interesting as i’ve been going through a box of old pictures i’d taken, most on family trips and there is so much dreck in there. i think of all the chemicals wasted in the environment  for nothing. but occasionally i find something that jogs my memory and connect with that moment so long ago. is it art ? i don’t think so. i do love to look through thrift stores boxes of old photos thinking of how many of my personal Kodak moments have been lost and destroyed. the life of a wanderer doesn’t endear it’s self to saving pictures. hell there have been times i wondered if i’d make it to the next day or breath.


Fans in a Flashbulb

Unidentified Photographer, [Two unidentified girls, one eating watermelon, the other disrobing], ca. 1960 (2012.24.1)

The rich history of snapshot photography has yet to be written. But when that text is transcribed it will finally be possible to understand the complex role that snapshots once played in framing social identity and everyday life in the twentieth century, in every country, across several generations, in very ritualistic and historically specific ways. The consummate middle-class art form, snapshot photography allowed amateur photographers in those pre-Tumblr days to document and to some extent to invent their lives and accomplishments. Occasionally, however, by luck or misfortune, the pictures made by those avid backyard snapshooters exceeded the bounds of the routine occasion. Collectors John and Teenuh Foster of St. Louis, who recently donated to ICP the fantastic photograph above, seek out such photographic aberrations, which they refer to as “accidental mysteries.” The tiny picture…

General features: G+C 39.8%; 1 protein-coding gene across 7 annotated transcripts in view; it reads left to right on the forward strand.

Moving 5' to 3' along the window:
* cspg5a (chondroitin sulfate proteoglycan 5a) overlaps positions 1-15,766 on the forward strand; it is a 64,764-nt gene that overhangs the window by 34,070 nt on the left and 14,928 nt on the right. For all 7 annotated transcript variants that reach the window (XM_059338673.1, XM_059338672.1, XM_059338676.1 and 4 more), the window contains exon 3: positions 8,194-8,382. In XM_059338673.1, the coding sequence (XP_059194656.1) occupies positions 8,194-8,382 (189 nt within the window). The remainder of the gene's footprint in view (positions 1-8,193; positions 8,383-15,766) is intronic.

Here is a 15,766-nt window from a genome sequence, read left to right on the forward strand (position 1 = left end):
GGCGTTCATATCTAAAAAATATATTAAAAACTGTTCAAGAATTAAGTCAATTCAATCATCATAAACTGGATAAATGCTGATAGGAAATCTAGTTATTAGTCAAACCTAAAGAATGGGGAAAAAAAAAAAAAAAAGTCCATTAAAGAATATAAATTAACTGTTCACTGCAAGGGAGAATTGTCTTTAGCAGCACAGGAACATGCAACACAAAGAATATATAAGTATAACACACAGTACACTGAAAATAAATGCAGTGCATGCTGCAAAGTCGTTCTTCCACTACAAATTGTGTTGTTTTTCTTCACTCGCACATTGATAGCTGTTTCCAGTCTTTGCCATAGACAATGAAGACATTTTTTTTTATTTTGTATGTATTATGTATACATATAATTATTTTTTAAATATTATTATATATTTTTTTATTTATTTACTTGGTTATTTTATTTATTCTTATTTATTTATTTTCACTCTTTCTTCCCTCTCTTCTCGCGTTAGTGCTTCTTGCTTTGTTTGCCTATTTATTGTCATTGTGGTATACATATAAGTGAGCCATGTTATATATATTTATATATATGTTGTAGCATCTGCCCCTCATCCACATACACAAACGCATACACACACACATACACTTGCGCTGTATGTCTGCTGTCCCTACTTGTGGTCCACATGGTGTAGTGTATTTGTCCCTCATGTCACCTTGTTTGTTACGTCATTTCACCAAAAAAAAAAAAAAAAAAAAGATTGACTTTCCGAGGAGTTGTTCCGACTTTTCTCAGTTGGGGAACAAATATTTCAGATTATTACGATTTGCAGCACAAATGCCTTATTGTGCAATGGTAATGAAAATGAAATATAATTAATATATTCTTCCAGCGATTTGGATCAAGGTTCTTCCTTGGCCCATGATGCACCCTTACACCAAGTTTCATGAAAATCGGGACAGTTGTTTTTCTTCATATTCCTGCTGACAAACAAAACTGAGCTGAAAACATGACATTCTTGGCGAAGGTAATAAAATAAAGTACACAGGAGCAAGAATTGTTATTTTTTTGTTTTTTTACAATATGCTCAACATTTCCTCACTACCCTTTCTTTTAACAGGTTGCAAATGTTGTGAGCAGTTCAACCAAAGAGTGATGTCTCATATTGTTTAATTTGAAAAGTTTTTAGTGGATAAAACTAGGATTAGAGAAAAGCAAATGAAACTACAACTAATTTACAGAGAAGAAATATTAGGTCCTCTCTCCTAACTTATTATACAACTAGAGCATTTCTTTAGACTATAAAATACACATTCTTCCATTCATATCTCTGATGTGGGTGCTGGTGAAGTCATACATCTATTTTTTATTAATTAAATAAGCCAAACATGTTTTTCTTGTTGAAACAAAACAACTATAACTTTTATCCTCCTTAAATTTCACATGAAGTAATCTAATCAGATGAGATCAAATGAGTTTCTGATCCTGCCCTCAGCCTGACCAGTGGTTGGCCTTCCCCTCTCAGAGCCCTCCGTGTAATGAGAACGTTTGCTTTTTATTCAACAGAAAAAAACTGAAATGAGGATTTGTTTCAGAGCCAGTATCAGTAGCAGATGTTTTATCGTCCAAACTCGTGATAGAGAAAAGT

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One Response to “”

  1. CSKrasko Says:

    Hey Jene–I got the university to get me a Think Tank bag to hual my stuff across campus. i love it!

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